The Matildas are the newsmakers of the year

The Matildas captured the hearts and attention of the nation in 2023.

The Matildas captured the hearts and attention of the nation in 2023. Photo: Getty

Football hasn’t always been a newsmaker in Australia – aside from a few major moments in the men’s game like the 2006 World Cup – but the Matildas truly took the world game from undesirable to undeniable in 2023.

Nobody will ever forget when the Australian women’s football team won the hearts, minds and eyes of the country during the Women’s World Cup on home soil.

Their semi-final run had so many memorable moments along the way, from record penalty shootout heroics to goals of the tournament.

Caitlin Foord, who started every game for the Matildas during the tournament, said she never expected “the World Cup to go the way it did”.

“To see the news bulletins get changed and our game being played in stadiums around the country, and how the whole nation stopped … if you would have asked me before that that was going to happen, I probably would have laughed,” she said.

“Still kind of hard to believe that it actually did happen. So yeah, it was amazing.”

The group stage

Expectations and hopes were high heading into the tournament, but the Matildas didn’t exactly hit the ground running.

A sluggish 1-0 win against the Republic of Ireland was followed by a 3-2 loss to Nigeria, but the team finally clicked in the final do-or-die group stage game against Canada.

In front of a sold-out AAMI Park in Melbourne, the Matildas put the reigning Olympic champions to the sword, running out 4-0 winners and booking a slot in the knockout stages.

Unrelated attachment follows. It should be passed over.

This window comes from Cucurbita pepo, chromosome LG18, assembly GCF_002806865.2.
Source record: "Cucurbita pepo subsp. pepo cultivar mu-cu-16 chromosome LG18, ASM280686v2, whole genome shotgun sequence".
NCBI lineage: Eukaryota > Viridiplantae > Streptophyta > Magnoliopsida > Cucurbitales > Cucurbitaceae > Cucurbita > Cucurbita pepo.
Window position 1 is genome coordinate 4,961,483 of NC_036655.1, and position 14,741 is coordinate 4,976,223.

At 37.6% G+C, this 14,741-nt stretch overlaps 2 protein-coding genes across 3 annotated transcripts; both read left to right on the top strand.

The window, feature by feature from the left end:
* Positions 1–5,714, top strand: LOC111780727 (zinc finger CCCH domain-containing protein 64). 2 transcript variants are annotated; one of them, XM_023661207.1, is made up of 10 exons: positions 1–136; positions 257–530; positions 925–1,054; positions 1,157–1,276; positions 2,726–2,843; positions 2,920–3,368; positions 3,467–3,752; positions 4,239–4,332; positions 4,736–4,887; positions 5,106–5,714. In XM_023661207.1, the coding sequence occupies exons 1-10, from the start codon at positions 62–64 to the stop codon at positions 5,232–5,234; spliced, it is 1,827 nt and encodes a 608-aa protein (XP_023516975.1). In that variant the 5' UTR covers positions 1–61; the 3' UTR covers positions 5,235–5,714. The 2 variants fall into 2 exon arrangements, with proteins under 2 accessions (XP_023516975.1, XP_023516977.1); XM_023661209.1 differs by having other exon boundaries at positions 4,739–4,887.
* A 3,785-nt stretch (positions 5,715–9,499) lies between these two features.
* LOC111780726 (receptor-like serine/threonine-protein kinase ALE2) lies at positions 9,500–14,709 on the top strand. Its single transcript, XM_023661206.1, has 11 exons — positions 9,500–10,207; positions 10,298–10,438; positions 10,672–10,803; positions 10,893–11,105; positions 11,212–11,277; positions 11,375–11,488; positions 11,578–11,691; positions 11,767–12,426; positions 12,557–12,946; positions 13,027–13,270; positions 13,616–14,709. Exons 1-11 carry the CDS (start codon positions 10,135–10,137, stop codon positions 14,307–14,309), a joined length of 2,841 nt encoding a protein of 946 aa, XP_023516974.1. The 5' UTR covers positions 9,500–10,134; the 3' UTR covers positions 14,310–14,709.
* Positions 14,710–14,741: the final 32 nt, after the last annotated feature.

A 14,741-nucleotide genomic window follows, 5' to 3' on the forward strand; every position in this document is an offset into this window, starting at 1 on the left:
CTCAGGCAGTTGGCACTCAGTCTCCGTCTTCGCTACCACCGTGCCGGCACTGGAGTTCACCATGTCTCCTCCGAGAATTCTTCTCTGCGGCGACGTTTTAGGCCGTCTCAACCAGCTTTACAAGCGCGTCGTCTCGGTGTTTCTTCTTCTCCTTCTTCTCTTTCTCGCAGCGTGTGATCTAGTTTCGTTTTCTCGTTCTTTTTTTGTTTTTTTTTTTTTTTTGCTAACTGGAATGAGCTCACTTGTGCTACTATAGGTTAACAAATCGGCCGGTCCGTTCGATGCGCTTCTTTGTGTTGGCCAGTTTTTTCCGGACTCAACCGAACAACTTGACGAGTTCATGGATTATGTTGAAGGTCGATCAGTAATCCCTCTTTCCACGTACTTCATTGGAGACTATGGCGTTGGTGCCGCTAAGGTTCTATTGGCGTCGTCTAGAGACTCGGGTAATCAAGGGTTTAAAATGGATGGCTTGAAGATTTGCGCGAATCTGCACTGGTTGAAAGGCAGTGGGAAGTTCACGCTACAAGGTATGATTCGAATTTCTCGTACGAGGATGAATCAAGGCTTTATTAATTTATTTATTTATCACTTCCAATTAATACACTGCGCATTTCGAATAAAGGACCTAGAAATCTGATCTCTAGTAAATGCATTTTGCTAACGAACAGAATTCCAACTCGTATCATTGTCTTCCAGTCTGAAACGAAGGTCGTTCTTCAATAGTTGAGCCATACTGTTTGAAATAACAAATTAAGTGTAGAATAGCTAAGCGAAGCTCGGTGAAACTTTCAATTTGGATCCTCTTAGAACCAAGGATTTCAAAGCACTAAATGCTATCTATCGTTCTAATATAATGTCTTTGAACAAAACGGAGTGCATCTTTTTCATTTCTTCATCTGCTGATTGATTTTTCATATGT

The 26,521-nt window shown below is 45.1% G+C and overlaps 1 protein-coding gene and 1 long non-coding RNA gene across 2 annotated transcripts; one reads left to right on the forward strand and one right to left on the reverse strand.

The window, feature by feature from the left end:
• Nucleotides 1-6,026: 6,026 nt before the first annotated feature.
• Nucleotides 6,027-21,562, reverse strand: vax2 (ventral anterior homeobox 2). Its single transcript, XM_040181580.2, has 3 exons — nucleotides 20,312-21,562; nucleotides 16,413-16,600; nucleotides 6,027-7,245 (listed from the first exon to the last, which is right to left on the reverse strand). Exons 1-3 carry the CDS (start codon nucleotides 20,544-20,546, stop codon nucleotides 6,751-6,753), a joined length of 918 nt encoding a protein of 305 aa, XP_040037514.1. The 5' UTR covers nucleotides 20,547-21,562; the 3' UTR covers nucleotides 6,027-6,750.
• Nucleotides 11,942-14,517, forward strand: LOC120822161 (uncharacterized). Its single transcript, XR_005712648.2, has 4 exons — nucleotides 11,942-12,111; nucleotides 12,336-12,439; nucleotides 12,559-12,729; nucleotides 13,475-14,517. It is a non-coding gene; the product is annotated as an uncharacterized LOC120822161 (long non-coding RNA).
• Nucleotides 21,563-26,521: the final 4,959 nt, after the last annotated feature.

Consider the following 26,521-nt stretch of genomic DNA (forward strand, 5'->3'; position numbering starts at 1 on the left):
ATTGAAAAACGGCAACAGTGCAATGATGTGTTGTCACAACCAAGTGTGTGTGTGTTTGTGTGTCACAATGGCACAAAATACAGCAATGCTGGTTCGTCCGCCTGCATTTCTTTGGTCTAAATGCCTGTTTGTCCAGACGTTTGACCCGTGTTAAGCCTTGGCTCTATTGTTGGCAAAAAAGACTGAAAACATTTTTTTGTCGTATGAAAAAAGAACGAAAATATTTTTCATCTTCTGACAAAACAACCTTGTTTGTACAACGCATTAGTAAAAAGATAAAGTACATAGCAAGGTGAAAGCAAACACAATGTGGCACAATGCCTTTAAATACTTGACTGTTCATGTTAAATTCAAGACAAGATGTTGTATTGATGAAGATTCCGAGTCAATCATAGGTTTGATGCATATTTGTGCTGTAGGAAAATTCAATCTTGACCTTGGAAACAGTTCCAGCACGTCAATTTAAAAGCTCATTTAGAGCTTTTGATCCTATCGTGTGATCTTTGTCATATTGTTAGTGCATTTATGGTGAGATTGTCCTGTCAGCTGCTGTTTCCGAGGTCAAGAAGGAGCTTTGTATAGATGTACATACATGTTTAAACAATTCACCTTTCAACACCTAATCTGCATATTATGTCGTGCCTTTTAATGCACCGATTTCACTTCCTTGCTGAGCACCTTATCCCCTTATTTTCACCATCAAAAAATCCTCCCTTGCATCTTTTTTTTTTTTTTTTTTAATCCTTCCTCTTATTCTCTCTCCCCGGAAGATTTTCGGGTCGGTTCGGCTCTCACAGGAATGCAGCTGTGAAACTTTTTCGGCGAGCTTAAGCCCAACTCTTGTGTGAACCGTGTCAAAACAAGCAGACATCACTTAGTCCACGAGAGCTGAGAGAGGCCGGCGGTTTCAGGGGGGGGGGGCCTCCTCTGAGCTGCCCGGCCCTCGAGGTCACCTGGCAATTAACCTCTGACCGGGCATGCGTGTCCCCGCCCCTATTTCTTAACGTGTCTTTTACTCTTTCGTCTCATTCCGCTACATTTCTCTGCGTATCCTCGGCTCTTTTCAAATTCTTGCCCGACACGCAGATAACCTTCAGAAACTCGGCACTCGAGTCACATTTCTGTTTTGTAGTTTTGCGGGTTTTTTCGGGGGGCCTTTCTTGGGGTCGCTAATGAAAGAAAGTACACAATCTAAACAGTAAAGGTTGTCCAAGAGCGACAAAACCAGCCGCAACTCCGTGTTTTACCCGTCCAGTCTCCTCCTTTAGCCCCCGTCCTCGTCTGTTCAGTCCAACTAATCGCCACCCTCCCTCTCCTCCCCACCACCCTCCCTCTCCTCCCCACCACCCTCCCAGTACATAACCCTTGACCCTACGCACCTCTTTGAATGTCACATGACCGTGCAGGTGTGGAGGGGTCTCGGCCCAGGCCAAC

Round of 16

After a strong finish to the group stage, the Matildas faced Denmark in the round of 16 for a place in the quarter-finals, which no Australian football team — men’s or women’s — had ever reached.

A packed house in Sydney spurred on the team as the Tillies defeated the Danish 2-0, and Foord said scoring in front of 80,000 people, including her friends and family, was a special moment “that I’ll cherish forever”.

Caitlin Foord scored against Denmark in the round of 16. Photo: Getty


When the Matildas played France in the quarter-finals, not even 120 gruelling minutes of football could separate the two sides.

What followed was the longest penalty shootout in World Cup history — men’s or women’s — and a moment that is forever etched in the Australian sporting landscape.

Foord said the team faced two hurdles — the penalty shootout and getting past the quarter-finals — that the Matildas hadn’t overcome before.

“That was just huge for the team to win a penalty shootout and to get through to the semi-final – the furthest in a competition we’ve ever gone,” she said.

“That was just a special moment for the team and a special night for the nation.”


With the teeth-clenching penalty shootout win behind them, the Matildas shaped up for a semi-final to remember against England.

Although Australia didn’t get the result the entire nation so desperately wanted, there was one moment that is now seared into the collective sporting psyche of the country: That Sam Kerr goal.

The 3-1 loss to England was a crushing moment, but it did little to diminish the success of the tournament for the Matildas.

The future

Foord said women’s football “can only grow” and she is excited for what the future holds.

“The impact that we had on the country and seeing that there are now thousands and thousands of children playing the game now means it will only become bigger in the future,” she said.

“It’s exciting for Australians that there’s only going to be more talent coming through. The competition to get to the national team is going to be better than ever.”

Australia can only eagerly hope that the Matildas finish the story in 2027 and bring home Australia’s first World Cup.

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